On Tuesday, Judge Diana Gribbon Motz of the Fourth Circuit affirmed a decision by the Eastern District of Virginia that the defendants, Richmond Ambulance Authority (RAA) and the city of Richmond, have immunity from federal antitrust liability in a suit brought by Metro Health EMS that alleged Sherman Antitrust Act and Supremacy Clause violations.
The plaintiff brought the suit after the city refused to grant Metro Health a permit to operate emergency medical service (EMS) vehicles; Metro Health was trying to obtain a license because the VA Medical Center in 2018, after nearly 30 years of using public entity RAA, requested quotes from other EMS providers. Metro Health made a bid, which the VA Medical Center selected conditionally, “but simultaneously reiterated that no contract would result unless Metro Health first obtained a permit from the City,” the judge explains. So, Metro Health “pressed the City” for a process to apply as a private entity, to which, in response, the city uploaded a permit application on the fire department’s website.
“Metro Health perceived the application as unfair and deliberately engineered to prevent it from obtaining a permit. Accordingly, rather than submitting an application, Metro Health immediately filed this suit,” according to the judge. After a hearing, Metro Health was able to apply for a permit; however, the City Council unanimously voted against an ordinance that would have granted it.
After a complaint alleging state and federal law violations, the district agreed with the defendants and dismissed the allegations, concluding that the city and RAA have immunity from being liable under federal antitrust laws. The circuit court affirmed, citing case law which held that “federal antitrust law would impose an impermissible burden on the States’ power to regulate,” forcing states to “promot(e) competition at the expense of other values a State may deem fundamental.”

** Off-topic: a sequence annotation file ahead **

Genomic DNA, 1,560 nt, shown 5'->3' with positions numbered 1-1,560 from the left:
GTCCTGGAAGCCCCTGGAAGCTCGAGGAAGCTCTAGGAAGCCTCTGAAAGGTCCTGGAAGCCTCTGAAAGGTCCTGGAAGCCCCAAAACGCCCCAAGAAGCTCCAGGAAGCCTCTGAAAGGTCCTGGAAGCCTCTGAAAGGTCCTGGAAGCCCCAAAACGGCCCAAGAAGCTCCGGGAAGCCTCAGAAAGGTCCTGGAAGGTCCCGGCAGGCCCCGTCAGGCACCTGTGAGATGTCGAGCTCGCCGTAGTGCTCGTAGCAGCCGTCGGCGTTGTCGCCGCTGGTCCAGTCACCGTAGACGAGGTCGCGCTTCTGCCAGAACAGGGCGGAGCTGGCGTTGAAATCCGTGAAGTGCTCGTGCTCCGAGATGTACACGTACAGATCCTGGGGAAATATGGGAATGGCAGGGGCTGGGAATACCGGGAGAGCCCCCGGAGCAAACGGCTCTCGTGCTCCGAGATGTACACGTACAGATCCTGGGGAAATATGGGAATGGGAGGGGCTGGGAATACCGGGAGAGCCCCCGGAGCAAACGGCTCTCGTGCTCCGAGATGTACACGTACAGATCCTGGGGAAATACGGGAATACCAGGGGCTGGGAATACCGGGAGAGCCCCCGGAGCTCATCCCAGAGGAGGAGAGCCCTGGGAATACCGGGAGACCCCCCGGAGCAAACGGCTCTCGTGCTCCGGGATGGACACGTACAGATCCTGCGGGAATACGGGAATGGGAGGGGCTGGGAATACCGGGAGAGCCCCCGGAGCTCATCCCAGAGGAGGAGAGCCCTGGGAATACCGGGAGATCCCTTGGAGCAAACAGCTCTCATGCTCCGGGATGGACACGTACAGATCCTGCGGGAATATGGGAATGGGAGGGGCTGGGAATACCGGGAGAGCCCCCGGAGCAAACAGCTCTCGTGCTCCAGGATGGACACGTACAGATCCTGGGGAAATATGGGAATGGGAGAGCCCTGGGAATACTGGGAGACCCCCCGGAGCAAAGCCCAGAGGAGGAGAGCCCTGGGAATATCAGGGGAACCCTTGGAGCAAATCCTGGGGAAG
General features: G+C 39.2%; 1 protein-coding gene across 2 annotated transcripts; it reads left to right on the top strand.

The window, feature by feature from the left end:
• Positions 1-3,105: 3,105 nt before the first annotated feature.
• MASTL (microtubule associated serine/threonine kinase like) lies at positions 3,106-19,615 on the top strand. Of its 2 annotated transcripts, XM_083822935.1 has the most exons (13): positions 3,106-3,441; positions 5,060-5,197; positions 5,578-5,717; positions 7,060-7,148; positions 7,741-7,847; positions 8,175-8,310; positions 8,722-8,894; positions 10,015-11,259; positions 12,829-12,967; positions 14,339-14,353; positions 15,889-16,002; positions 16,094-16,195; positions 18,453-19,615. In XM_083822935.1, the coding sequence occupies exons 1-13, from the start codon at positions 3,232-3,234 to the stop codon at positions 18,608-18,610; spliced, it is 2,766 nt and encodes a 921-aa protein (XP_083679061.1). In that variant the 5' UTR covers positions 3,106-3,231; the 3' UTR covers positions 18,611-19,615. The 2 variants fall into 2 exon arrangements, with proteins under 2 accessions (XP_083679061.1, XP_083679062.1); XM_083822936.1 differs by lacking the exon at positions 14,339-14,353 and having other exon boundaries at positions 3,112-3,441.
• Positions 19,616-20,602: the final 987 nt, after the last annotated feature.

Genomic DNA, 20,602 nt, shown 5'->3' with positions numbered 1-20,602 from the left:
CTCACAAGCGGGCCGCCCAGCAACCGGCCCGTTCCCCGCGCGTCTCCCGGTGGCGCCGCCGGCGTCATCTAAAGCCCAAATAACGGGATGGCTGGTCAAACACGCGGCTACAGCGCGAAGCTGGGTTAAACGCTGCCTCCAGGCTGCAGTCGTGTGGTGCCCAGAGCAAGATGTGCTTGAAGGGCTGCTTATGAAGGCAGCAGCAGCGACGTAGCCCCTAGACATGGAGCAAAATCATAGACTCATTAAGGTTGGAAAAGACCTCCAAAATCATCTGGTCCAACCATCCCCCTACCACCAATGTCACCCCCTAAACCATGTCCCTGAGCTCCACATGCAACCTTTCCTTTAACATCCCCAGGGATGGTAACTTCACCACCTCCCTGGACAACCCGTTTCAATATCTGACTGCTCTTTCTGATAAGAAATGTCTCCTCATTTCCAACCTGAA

The judge noted that municipal divisions are not sovereign as states may be, but they still may be immune from federal antitrust liability if they are acting “pursuant to state policy to displace competition with regulation or monopoly public service,” according to City of Lafayette v. La. Power & Light Co. The judge said Richmond is doing just that, as the “Virginia legislature has expressly conferred broad authority on local governing bodies to engage in anticompetitive conduct in the EMS vehicle services market.”
Metro Health argued that the legislature only authorizes local regulation of emergency services and not nonemergency services — but the judge disagreed, finding that local regulation expressly includes EMS vehicle services regardless of whether the service is for an emergency or nonemergency. The plaintiff’s other attempted arguments also failed according to the court. Among them was a proposal to observe a “market participant” exception to state action immunity; the Supreme Court has never adopted an exception such as this, so the court declined “to steer federal antitrust law into uncharted waters.”
Regarding the Supremacy Clause claim, the court found no violation because before the plaintiff applied for a permit, the city, “of its own volition, impose(d) a contract condition consistent with federal law” in simply requiring that Metro Health get a permit.